Unfortunately, the above case also concerns other developing countries that have suffered in recent decades from the spread of epidemics of viruses such as Ebola, Tuberculosis, AIDS, etc.

It has been estimated that in Africa, a patient hospitalised with Ebola produces up to 300 litres of liquid waste and excrement per day, potentially contaminated, which needs proper disposal to avoid the risk of transmission. This management becomes extremely difficult when one third of health facilities in affected countries do not have running water and 40% of these facilities do not have a waste management system.

The WHO points out that ‘high-income countries’ generate on average up to 0.5 kg of hazardous waste per hospital bed per day; while ‘low-income countries’ generate on average 0.2 kg. However, in low-income countries, medical waste is often not separated into hazardous and non-hazardous waste, making the actual amount of hazardous waste much higher.

The COVID-19 pandemic that the world has been facing for many months has forced several countries to adapt to the ever-increasing demand for single-use personal protective equipment and to manage disposal issues. For example, in the first half of 2020, the city of Whuan produced around 240 tonnes of medical waste per day, six times more than in the months before the outbreak of the virus, which created a knock-on effect as the risk that waste and recycling collection staff could contract the virus encouraged several municipalities to temporarily stop waste collection. The increase in the production of individual medical devices that are difficult to recycle, coupled with the massive increase in packaging due to the change in purchasing habits caused by the lockdown, has further highlighted the need for faster, more effective and environmentally friendly disposal systems such as incineration plants.

Proper disposal of this waste would also reduce the risk of illness and damage to health and intervention by the health system, which would also benefit from significant cost savings.


In order to improve the management of health care waste, it is necessary to plan and promote the correct segregation of the same starting from within the health care structure, where each specific department differentiates its type of waste, using appropriate containers and strict storage methods until they are completely destroyed and disposed of through an incinerator equipped with an adequate purification system, as they are or after sterilisation (which is certainly fundamental but only makes the waste less dangerous without eliminating it), by locating small plants around the various rural hospitals. It should be pointed out that the incineration of RSP-I (hazardous medical waste at risk of infection) is considered a guarantee of safety for the elimination of the bacterial load comparable to the highest levels obtainable with sterilisation. Moreover, the substantial reduction in weight and volume of waste that can be achieved by incineration (and comparable to that achieved with RU or similar) makes this practice the best at present, also considering the safety resulting from little or no handling of the waste by the operator, which does not expose him to infectious risks.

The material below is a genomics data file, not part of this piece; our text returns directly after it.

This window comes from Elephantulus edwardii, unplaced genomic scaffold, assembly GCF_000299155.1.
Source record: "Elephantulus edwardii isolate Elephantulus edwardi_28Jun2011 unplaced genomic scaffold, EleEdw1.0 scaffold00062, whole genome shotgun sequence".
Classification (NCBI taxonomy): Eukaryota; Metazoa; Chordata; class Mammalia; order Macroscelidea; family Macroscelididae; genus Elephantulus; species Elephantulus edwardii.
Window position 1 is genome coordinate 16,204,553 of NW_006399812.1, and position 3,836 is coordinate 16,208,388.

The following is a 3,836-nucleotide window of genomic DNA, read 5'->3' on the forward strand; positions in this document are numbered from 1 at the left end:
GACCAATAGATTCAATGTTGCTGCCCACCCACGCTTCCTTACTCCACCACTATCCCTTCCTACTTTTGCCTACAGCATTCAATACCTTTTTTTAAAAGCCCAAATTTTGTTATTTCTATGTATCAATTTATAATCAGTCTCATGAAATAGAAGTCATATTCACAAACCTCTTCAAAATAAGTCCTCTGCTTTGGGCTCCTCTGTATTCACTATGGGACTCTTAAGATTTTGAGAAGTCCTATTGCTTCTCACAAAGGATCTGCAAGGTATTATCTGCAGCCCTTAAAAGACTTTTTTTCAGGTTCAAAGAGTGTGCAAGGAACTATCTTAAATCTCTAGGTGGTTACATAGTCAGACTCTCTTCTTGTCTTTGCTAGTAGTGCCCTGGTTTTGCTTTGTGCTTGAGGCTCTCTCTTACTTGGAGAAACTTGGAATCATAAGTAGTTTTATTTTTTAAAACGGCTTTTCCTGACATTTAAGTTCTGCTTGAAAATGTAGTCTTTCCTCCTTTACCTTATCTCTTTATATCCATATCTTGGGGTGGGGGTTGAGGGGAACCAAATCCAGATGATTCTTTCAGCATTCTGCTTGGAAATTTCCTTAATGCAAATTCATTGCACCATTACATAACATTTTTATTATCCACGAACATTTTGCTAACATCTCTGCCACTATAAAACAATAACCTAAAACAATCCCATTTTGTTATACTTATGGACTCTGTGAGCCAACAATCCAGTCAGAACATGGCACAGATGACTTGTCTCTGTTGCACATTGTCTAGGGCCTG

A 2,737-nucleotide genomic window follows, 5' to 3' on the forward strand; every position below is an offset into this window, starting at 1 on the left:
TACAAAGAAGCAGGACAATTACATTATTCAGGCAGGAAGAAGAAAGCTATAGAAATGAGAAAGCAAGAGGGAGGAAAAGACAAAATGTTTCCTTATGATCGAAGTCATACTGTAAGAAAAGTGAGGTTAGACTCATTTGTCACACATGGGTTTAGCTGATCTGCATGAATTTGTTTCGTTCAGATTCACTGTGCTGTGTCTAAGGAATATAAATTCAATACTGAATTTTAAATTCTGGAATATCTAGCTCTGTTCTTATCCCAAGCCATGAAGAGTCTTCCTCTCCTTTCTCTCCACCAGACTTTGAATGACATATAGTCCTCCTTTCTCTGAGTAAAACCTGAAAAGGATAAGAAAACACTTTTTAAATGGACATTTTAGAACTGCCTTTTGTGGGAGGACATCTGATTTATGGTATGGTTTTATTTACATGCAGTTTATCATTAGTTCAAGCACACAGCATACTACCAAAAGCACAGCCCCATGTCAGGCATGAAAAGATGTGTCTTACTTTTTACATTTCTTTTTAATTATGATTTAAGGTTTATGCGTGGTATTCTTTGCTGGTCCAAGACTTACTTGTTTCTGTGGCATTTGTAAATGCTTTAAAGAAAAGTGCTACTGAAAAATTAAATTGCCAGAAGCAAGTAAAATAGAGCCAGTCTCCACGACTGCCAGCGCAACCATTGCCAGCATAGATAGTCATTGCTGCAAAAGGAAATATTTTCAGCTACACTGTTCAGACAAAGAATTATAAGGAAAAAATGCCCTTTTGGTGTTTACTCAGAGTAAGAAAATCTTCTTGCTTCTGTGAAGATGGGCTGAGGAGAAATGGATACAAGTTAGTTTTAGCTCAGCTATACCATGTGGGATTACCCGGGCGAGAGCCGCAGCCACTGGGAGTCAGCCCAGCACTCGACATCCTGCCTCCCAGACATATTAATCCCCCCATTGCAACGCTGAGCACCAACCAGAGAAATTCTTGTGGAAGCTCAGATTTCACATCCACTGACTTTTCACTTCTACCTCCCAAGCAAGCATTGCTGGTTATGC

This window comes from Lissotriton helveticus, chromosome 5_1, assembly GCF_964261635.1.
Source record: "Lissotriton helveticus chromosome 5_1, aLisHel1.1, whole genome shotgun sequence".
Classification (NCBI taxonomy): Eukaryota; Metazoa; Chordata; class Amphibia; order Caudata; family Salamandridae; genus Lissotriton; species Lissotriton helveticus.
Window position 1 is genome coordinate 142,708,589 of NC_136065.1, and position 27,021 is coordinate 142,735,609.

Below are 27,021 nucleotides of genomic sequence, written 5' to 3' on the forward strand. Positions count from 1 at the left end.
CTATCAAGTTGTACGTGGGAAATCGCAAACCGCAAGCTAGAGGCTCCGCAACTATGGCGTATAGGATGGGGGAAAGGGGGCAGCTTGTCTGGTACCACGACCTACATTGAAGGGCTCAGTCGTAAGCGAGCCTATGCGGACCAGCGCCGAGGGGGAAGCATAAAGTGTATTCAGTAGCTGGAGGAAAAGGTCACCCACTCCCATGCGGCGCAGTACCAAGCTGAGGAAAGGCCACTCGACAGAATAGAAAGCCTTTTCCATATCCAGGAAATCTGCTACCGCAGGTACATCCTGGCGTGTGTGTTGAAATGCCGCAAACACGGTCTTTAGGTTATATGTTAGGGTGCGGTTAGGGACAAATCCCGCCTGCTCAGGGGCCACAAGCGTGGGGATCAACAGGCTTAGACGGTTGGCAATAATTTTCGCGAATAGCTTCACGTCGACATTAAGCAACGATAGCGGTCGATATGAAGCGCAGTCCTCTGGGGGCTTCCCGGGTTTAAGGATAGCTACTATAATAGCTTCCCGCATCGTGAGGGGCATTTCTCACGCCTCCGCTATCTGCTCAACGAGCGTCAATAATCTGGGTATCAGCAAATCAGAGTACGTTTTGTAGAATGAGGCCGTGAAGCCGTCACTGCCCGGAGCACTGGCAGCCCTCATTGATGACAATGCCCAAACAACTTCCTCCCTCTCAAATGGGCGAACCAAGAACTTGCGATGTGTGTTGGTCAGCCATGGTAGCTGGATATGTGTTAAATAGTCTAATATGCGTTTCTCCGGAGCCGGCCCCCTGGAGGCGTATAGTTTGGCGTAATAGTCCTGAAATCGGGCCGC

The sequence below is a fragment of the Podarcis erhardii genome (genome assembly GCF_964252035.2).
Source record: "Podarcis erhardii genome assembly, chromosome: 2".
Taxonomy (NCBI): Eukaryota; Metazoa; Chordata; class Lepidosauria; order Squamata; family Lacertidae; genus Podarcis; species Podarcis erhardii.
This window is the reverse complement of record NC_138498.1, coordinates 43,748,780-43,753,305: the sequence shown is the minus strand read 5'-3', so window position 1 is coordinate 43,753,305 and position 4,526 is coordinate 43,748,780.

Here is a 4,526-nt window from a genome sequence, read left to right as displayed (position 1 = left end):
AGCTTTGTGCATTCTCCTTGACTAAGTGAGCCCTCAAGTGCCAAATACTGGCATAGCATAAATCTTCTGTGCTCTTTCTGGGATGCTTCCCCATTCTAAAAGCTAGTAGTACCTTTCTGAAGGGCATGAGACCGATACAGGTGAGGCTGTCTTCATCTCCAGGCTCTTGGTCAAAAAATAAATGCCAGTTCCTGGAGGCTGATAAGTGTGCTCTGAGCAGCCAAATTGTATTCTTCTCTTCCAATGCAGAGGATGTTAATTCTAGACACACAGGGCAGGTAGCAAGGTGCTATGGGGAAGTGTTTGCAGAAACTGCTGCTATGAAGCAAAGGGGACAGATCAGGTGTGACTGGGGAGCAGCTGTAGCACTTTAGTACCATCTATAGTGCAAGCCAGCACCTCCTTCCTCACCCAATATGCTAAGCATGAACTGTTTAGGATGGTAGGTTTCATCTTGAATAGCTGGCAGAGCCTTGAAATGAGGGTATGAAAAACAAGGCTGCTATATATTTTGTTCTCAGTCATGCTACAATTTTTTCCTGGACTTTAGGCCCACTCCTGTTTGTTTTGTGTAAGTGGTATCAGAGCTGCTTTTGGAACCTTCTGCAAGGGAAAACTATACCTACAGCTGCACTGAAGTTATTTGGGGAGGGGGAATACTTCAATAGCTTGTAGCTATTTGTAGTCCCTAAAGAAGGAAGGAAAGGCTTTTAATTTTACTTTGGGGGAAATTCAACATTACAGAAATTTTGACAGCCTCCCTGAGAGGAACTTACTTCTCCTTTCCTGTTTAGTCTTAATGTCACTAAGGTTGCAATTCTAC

To date, incineration remains the safest and most effective treatment method for preventing damage to the environment and health in general. We have seen how other alternatives, including autoclaving or similar chemical treatments, cannot treat waste containing volatile and semi-volatile organic compounds, mercury, other hazardous radiological and chemical waste, bulky bedding and animal carcasses, specific pathologies, etc.

Not only does incineration not require any pre-treatment, but the incineration plant, if properly operated, is able to remove pathogens from the waste and reduce it to ash. Some medical wastes require higher temperatures for complete destruction, so high operating temperatures and flue gas cleaning limit the air pollution and odours produced by the incineration process.

The key technologies involved in proper thermal destruction are:

– incinerators with pyrolytic double chamber operation, which can be specially designed to burn infectious medical waste;

– high-temperature rotary kilns, which can decompose genotoxic substances and heat-resistant chemicals.

Incineration guarantees:

– correct and rapid management of the waste and its destruction by up to 99%;

– elimination of odours from storage or burial

– elimination of the risk of infection from handling and transport

– inertisation of the waste thanks to its treatment at 1000°C

– elimination of chemical and biological hazards associated with the waste

– absence of black fumes and unpleasant odours;

– zero environmental impact thanks to modern abatement systems on each plant;

– compliance with the strictest European and world parameters in terms of emissions;

– possibility of recovering heat

For.Tec. has been offering technologically advanced solutions to solve the problem of medical waste management for over 40 years with its EXCE OS – ROTOMAC and ECOTEC models with an incineration capacity ranging from 30 to 650 kg/hour. Depending on your needs, our experts will advise you on the most suitable model, tailoring it to your specific requirements.

Our incinerators are able to dispose of

– hospital waste

– hazardous medical waste

– waste from small communities

– shopping centre and airport waste

– agricultural, rubber, wood and paper industry waste

– waste sludge

– waste oils

Most of our models can be skid-mounted or containerised to allow easy access to remote areas, military bases and isolated communities, offering immediate and decisive intervention even in the event of epidemic outbreaks.

Depending on the place of installation and the regulations in force, it is possible to install different types of abatement systems on our plants, such as wet scrubbers or dry depuration systems with gas deacidification section and particulate removal by means of bag filters.

On each plant it is also possible to provide energy recovery systems for the production of hot water, hot air or steam that could be used for the needs of the hospital or buildings located near the plant.